Some Facts about PRO

PRO is one of the newest products, complementing an already compelling product line for health and vitality. PRO is a balanced protein gel that serves a wide variety of nutrition needs for a large number of people.

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Most people associate protein products with body builders or athletes. But, on the contrary, this balanced protein gel can be beneficial to practically everybody. In effect, it is useful for athletes who want to engage in severe muscle building, for individuals concerned with weight management, or simply for anybody who wants an in-between meal snack.

PRO contains 10 grams of protein in 90 calories, and it is balanced with medium chain triglycerides and fructose to help build muscle and maintain overall body conditioning, all from an inexpensive and easily carried package that actually tastes great.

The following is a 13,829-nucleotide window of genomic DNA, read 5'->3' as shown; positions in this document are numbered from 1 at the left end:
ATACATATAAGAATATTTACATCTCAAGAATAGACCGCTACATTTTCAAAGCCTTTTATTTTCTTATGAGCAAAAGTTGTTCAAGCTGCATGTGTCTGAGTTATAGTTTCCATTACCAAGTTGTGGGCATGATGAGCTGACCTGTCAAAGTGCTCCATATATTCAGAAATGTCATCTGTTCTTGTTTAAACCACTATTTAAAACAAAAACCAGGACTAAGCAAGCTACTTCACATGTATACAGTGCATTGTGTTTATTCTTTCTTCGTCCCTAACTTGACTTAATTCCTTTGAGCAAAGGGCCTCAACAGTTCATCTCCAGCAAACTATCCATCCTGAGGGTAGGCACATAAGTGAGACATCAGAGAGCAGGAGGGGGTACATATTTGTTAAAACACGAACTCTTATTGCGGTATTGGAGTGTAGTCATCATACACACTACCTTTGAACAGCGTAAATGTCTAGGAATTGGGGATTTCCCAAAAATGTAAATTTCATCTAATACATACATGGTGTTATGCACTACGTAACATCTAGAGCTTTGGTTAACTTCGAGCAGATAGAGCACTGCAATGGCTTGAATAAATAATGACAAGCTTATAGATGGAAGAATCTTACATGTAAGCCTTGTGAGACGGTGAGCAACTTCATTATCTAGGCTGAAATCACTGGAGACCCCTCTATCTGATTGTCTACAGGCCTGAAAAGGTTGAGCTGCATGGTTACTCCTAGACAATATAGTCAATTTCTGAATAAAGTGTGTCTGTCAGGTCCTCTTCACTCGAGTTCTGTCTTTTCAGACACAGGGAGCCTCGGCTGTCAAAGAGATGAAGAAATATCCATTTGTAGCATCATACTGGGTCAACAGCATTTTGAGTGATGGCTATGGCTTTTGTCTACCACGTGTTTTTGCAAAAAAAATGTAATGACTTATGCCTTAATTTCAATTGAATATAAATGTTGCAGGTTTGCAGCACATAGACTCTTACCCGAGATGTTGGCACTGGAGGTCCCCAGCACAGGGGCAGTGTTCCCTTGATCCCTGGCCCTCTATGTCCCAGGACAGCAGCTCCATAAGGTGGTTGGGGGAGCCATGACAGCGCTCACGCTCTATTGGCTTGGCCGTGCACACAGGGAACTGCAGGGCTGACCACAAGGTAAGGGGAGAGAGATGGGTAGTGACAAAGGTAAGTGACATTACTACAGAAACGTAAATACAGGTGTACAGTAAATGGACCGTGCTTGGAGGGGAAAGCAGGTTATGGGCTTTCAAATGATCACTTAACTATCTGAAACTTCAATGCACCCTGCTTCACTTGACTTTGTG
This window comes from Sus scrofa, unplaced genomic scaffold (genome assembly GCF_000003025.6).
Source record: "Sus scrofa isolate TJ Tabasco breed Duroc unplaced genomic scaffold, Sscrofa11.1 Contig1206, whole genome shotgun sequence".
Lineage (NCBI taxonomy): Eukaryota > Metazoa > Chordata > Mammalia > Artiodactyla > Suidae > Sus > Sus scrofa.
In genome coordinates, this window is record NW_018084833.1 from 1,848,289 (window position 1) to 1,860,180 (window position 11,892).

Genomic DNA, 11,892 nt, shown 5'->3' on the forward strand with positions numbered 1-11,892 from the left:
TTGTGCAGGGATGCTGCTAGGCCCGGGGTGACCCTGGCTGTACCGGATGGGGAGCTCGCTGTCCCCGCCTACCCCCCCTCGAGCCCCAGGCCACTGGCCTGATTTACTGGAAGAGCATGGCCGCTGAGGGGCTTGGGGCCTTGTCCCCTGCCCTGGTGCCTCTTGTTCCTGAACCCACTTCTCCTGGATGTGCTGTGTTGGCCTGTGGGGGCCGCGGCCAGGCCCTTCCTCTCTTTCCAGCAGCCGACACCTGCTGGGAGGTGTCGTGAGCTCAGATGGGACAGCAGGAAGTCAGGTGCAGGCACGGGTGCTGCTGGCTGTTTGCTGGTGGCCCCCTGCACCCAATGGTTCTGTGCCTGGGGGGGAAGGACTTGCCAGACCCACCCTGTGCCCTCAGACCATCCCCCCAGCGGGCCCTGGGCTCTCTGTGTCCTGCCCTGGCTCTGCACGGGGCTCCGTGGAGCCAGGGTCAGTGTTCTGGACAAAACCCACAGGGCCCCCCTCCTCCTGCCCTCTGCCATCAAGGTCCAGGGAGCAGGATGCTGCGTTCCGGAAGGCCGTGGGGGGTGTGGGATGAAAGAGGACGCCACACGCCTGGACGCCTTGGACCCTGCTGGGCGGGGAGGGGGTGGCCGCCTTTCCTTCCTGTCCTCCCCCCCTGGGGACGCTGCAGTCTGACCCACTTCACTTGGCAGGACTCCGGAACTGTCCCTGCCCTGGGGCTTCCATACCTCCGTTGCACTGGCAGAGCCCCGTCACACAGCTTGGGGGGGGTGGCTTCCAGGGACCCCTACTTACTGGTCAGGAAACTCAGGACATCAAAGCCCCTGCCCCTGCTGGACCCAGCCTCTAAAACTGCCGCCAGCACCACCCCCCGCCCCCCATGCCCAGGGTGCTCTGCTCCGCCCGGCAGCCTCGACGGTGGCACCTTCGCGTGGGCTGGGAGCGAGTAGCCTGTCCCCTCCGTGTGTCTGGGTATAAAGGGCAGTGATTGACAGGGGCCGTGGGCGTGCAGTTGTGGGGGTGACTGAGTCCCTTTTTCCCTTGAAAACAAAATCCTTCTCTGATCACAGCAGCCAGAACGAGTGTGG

Uses for PRO

Muscle Building

Effective muscle protein synthesis requires an adequate supply of a wide variety of amino acids. And, the more aggressive the muscle building or regeneration you are engaged in, the more of a high quality protein source you will need.

In PRO, the protein source is whey protein concentrate containing all nine essential amino acids, plus several other nonessential amino acids.

Whey protein is easy to digest and gives athletes an edge by metabolizing directly into muscle tissue. It also is an excellent source of leucine, an essential amino acid that helps build lean muscle mass while promoting fat loss.

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Weight Management

In the last two decades, there has been an increasing awareness of the long—term health benefits of achieving an optimal body composition (more muscle, less fat). Each year, experts identify more and more disease conditions that are related to being significantly overweight. In an effort to thwart this serious health threat, many health professionals and government agencies are spending hundreds of millions of dollars every year to educate us about the importance of decreasing our excessive consumption of high (but empty) calorie foods, and of increasing the amount of our daily physical activity. We are squarely faced with the global issue of a population that is becoming increasingly sedentary, overfed, and undernourished.